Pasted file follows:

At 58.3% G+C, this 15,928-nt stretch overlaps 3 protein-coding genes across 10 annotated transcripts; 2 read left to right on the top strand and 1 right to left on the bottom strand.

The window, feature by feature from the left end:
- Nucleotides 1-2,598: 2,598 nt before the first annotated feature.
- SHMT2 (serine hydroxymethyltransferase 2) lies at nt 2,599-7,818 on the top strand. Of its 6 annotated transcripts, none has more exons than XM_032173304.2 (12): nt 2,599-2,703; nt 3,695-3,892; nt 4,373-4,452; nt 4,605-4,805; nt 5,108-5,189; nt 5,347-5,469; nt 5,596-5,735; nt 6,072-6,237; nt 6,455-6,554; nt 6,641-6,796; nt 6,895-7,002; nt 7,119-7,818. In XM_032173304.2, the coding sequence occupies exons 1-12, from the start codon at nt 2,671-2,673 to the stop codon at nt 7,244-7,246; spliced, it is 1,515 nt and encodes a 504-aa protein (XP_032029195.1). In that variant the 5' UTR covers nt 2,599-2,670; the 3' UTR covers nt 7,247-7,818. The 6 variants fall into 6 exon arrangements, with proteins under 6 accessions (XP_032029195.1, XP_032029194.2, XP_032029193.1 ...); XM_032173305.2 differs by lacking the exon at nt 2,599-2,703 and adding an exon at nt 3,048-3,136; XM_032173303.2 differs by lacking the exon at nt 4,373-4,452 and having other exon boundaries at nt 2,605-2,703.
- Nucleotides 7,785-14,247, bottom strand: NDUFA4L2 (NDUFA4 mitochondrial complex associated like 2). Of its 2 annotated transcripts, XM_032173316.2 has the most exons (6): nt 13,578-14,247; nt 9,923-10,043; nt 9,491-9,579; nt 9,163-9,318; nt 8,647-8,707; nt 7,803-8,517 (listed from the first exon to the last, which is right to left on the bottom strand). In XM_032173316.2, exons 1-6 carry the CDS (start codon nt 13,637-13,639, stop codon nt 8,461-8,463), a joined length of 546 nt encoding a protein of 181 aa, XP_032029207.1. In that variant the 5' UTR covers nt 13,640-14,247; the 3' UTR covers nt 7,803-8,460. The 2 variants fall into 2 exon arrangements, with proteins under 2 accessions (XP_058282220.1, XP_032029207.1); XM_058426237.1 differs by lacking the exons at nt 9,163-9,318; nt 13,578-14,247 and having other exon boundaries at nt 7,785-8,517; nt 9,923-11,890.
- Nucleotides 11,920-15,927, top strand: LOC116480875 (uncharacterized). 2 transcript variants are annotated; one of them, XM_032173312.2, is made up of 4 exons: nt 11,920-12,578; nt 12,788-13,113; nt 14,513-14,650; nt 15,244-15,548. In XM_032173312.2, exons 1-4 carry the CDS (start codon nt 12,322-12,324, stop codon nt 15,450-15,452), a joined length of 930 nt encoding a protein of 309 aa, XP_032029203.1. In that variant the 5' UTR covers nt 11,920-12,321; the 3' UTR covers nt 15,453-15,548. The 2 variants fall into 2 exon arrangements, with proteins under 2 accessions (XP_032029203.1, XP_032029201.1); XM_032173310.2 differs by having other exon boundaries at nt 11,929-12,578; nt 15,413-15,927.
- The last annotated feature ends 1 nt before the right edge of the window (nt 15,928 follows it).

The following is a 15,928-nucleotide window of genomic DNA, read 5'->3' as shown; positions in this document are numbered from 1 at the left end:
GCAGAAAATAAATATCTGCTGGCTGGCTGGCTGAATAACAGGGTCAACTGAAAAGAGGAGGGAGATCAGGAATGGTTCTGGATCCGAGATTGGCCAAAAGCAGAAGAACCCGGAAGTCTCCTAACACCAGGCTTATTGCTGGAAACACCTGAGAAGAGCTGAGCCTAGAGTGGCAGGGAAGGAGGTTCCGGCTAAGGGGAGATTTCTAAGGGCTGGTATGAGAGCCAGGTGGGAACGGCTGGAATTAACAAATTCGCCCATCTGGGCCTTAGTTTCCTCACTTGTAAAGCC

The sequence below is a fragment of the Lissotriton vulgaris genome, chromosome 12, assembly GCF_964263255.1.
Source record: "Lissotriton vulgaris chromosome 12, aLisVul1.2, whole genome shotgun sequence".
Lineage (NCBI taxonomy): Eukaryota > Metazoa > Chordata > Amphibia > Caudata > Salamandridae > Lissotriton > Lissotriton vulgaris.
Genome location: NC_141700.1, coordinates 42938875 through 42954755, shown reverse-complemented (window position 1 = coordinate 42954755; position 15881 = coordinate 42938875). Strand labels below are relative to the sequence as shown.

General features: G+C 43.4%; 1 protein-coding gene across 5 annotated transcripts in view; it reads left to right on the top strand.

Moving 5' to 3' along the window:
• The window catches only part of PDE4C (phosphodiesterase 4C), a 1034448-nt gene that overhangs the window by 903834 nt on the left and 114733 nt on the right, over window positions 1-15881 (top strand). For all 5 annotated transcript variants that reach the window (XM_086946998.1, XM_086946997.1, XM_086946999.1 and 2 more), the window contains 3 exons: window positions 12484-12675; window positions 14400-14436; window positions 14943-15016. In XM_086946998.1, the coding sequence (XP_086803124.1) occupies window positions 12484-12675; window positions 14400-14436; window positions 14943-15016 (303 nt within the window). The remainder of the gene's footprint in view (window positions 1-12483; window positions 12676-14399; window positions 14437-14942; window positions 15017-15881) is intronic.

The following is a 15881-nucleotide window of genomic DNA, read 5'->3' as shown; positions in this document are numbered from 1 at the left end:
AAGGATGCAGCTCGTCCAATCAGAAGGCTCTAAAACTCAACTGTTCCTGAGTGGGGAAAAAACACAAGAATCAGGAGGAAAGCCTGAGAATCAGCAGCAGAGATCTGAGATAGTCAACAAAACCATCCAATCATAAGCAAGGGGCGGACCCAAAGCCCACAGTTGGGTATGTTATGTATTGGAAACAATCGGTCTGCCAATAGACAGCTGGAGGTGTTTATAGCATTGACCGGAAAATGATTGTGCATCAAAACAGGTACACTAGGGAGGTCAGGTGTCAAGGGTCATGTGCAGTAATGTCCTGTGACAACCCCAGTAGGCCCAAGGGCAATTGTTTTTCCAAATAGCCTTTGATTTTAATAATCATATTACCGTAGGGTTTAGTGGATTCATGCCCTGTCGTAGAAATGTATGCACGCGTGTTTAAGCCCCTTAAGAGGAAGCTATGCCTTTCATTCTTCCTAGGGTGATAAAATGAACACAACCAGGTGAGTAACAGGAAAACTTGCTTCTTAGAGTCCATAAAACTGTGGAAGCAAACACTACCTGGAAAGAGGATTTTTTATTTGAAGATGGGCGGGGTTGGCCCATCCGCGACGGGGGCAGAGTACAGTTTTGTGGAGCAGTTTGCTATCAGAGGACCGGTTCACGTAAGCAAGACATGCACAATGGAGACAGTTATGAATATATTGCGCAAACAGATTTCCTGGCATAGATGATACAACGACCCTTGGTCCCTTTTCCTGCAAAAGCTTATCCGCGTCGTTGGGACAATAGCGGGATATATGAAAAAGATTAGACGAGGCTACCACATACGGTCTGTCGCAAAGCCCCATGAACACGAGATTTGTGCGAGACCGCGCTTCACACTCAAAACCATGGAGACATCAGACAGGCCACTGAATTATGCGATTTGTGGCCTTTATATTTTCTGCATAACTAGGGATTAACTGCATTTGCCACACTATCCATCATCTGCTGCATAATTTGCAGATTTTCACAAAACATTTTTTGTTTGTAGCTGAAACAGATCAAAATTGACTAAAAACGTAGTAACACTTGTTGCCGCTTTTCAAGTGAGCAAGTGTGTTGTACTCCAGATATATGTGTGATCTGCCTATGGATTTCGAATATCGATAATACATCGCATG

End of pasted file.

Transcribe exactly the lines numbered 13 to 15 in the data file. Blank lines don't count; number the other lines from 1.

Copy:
Genome location: NC_141700.1, coordinates 42938875 through 42954755, shown reverse-complemented (window position 1 = coordinate 42954755; position 15881 = coordinate 42938875). Strand labels below are relative to the sequence as shown.

General features: G+C 43.4%; 1 protein-coding gene across 5 annotated transcripts in view; it reads left to right on the top strand.

Moving 5' to 3' along the window: